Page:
Hospice Care and Roto-Rooter—What Happens When For-Profits Run Hospice Care?

January 8, 2012; Source: Palm Beach Post | NPQ has done a number of articles on the growing presence of for-profit corporations in the hospice care “industry” and the effect their presence is having on cost and quality of care. This article, from the Palm Beach Post, focuses on Vitas, one of three hospice care companies operating in Palm Beach County. Vitas, started in Miami, has a much larger purview, however, operating in eighteen states altogether. And it is owned by a larger corporation, Chemed, which also owns Roto-Rooter—the smaller of the two businesses. The top executive at Chemed took home more than $6 million last year.

In question in all of this is the fact that payments for hospice by Medicaid have increased precipitously over the past six years, during the same period of time that for-profit groups have been aggressively entering the field. HHS says that Medicare spending on hospice care for nursing facility residents jumped nearly 70 percent between 2005 and 2009, from $2.55 billion to $4.31 billion. A number of investigations and suits have been launched around the country regarding for-profits’ flouting of eligibility requirements.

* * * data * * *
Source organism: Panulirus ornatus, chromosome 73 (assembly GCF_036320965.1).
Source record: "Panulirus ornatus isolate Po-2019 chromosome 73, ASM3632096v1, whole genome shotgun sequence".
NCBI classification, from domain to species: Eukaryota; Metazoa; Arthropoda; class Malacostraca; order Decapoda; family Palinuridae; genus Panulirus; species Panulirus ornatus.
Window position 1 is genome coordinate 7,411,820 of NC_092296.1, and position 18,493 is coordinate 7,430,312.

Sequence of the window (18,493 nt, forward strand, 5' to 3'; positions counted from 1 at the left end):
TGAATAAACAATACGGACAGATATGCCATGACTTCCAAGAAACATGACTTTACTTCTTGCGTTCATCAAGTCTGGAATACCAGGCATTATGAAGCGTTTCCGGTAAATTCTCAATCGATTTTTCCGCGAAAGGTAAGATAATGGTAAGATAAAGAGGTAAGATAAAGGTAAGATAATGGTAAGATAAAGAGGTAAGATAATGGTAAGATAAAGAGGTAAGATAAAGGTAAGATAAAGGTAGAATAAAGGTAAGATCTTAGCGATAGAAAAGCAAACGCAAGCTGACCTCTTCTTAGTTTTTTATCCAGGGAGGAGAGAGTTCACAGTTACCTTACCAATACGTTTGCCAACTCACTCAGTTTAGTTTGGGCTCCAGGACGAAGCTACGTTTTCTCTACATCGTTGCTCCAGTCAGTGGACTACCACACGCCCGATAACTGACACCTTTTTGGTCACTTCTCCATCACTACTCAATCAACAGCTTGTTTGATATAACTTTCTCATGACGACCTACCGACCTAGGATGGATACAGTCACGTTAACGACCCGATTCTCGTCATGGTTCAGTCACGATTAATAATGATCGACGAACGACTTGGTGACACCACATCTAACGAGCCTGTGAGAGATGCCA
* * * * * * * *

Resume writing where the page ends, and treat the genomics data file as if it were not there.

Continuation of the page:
Watchdogs charge that for-profit hospice providers locate more-profitable patients and serve them in greater abundance as part of their business model, but this can become a problem when the patient is actually ineligible—that is, not within six months of death. Some speculate that the for-profits are taking patients—including Alzheimer’s and dementia patients—too soon, possibly through sweetheart deals with nursing homes, resulting in longer term care. These patients also generally cost less to treat, thus hiking up profits even further.

In Palm Beach, according to a study done by the Palm Beach Post, Vitas does keep patients on government-reimbursed care for 40 percent longer than their nonprofit counterparts . . . “and away go Medicaid dollars down the drain.”—Ruth McCambridge